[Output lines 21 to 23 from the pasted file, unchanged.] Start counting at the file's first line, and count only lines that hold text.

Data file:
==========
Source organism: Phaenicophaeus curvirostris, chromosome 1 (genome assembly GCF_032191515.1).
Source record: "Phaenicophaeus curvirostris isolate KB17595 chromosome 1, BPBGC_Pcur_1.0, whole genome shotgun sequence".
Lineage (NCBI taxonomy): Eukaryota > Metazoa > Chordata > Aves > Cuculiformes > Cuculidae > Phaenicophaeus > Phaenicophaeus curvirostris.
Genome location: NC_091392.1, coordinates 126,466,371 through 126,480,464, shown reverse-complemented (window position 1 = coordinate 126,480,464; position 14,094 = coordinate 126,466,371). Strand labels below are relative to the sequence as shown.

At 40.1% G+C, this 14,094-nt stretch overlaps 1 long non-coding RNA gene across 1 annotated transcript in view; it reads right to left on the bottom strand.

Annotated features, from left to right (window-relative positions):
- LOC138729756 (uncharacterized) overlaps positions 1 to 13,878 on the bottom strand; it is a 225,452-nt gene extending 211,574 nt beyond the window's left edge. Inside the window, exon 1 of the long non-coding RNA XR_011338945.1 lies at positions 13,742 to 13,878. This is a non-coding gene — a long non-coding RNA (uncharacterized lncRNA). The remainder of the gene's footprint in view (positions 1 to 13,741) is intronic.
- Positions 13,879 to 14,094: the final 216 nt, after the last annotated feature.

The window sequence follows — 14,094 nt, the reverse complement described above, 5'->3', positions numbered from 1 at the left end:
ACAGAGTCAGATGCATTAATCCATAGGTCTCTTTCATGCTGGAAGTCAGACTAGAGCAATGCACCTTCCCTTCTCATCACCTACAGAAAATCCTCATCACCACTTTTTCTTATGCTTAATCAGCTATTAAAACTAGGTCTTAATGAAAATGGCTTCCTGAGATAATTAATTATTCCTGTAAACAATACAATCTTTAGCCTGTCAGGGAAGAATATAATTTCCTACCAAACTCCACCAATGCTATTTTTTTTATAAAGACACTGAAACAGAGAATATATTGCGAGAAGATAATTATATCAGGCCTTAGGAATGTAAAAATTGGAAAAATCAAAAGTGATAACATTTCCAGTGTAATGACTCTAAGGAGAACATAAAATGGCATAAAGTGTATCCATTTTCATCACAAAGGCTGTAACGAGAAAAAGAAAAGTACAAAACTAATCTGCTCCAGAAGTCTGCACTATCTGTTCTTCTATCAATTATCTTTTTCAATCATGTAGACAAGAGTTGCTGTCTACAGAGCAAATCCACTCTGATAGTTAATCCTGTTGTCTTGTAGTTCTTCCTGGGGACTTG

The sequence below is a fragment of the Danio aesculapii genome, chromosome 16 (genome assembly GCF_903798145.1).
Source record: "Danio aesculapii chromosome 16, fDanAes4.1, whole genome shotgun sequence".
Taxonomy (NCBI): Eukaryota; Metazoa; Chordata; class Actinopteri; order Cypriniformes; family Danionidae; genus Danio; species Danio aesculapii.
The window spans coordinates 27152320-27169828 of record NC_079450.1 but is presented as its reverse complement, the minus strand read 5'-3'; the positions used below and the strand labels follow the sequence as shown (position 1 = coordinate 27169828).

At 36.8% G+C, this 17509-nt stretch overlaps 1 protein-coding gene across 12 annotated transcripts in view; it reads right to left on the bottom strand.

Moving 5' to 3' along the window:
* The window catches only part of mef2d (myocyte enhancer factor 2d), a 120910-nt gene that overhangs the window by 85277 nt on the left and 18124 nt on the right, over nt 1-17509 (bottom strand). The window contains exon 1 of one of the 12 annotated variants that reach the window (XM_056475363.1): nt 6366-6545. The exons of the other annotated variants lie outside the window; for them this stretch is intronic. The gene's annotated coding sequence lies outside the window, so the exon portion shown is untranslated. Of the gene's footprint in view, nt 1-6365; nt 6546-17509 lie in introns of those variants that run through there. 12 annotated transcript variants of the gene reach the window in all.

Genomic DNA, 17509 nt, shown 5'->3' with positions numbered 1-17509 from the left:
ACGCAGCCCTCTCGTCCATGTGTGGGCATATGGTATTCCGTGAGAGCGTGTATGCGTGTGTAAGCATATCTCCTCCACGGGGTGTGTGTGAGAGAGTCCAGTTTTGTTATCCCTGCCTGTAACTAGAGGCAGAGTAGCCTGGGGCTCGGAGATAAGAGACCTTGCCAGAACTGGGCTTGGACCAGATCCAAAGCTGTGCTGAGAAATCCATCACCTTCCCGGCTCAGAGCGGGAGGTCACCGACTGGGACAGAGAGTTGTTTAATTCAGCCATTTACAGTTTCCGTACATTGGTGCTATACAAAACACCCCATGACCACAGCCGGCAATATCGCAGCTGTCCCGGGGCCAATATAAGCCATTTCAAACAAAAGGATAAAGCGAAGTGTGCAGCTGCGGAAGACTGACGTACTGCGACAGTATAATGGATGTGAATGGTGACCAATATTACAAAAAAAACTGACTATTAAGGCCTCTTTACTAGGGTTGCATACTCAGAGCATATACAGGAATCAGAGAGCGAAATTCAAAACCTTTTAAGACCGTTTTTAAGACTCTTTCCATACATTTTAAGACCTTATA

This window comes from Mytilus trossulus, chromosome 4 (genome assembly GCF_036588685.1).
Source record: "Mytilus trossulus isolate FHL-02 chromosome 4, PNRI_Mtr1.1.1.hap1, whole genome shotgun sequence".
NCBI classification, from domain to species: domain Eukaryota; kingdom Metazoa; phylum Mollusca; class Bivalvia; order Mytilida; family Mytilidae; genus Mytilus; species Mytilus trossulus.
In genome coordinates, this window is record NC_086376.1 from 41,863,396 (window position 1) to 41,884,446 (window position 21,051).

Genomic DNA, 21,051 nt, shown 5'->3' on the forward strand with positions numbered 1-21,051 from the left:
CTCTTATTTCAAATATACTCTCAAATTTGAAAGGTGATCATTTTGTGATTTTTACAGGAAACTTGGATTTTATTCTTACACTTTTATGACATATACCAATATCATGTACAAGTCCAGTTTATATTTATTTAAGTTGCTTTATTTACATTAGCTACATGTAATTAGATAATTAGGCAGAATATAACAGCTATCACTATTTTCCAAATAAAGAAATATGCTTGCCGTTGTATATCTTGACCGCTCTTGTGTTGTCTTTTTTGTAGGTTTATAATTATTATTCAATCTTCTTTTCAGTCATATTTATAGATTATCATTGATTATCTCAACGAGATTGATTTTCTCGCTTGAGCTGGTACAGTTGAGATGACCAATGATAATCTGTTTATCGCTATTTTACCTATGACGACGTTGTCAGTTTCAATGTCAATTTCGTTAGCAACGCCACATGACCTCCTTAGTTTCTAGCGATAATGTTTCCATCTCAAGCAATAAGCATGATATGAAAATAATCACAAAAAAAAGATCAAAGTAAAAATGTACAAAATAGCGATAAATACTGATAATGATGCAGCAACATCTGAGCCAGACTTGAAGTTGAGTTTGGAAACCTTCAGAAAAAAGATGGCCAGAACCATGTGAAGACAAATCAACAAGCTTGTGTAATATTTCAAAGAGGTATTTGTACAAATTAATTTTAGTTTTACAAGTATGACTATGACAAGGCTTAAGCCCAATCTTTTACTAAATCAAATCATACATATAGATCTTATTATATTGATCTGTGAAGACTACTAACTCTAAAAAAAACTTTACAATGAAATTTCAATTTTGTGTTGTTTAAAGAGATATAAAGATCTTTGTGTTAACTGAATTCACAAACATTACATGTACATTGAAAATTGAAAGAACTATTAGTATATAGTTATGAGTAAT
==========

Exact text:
Source record: "Mytilus trossulus isolate FHL-02 chromosome 4, PNRI_Mtr1.1.1.hap1, whole genome shotgun sequence".
NCBI classification, from domain to species: domain Eukaryota; kingdom Metazoa; phylum Mollusca; class Bivalvia; order Mytilida; family Mytilidae; genus Mytilus; species Mytilus trossulus.
In genome coordinates, this window is record NC_086376.1 from 41,863,396 (window position 1) to 41,884,446 (window position 21,051).